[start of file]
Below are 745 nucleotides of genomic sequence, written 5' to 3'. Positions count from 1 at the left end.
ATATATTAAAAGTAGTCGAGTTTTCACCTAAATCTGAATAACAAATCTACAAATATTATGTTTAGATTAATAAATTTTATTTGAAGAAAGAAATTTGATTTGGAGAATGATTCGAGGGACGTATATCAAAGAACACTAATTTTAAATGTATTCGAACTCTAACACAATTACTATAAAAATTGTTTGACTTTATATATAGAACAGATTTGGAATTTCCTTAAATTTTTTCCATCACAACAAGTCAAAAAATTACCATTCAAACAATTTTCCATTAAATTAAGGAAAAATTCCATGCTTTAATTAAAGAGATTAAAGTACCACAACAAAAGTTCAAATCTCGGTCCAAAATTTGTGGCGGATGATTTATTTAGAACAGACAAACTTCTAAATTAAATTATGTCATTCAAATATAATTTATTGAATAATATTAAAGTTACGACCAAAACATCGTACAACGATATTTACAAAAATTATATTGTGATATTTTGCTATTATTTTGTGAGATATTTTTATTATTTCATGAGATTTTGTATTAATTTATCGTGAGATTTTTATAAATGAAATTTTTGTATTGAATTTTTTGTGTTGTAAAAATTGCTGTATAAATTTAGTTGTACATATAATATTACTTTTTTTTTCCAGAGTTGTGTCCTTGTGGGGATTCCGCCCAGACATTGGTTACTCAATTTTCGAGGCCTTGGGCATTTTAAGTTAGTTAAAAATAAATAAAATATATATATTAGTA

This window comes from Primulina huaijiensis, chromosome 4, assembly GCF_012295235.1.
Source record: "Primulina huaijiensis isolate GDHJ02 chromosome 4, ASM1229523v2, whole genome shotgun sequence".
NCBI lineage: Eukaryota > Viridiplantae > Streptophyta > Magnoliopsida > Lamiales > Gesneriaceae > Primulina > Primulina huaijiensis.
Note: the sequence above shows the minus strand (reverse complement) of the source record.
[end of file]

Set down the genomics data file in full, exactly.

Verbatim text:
Below are 745 nucleotides of genomic sequence, written 5' to 3'. Positions count from 1 at the left end.
ATATATTAAAAGTAGTCGAGTTTTCACCTAAATCTGAATAACAAATCTACAAATATTATGTTTAGATTAATAAATTTTATTTGAAGAAAGAAATTTGATTTGGAGAATGATTCGAGGGACGTATATCAAAGAACACTAATTTTAAATGTATTCGAACTCTAACACAATTACTATAAAAATTGTTTGACTTTATATATAGAACAGATTTGGAATTTCCTTAAATTTTTTCCATCACAACAAGTCAAAAAATTACCATTCAAACAATTTTCCATTAAATTAAGGAAAAATTCCATGCTTTAATTAAAGAGATTAAAGTACCACAACAAAAGTTCAAATCTCGGTCCAAAATTTGTGGCGGATGATTTATTTAGAACAGACAAACTTCTAAATTAAATTATGTCATTCAAATATAATTTATTGAATAATATTAAAGTTACGACCAAAACATCGTACAACGATATTTACAAAAATTATATTGTGATATTTTGCTATTATTTTGTGAGATATTTTTATTATTTCATGAGATTTTGTATTAATTTATCGTGAGATTTTTATAAATGAAATTTTTGTATTGAATTTTTTGTGTTGTAAAAATTGCTGTATAAATTTAGTTGTACATATAATATTACTTTTTTTTTCCAGAGTTGTGTCCTTGTGGGGATTCCGCCCAGACATTGGTTACTCAATTTTCGAGGCCTTGGGCATTTTAAGTTAGTTAAAAATAAATAAAATATATATATTAGTA

This window comes from Primulina huaijiensis, chromosome 4, assembly GCF_012295235.1.
Source record: "Primulina huaijiensis isolate GDHJ02 chromosome 4, ASM1229523v2, whole genome shotgun sequence".
NCBI lineage: Eukaryota > Viridiplantae > Streptophyta > Magnoliopsida > Lamiales > Gesneriaceae > Primulina > Primulina huaijiensis.
Note: the sequence above shows the minus strand (reverse complement) of the source record.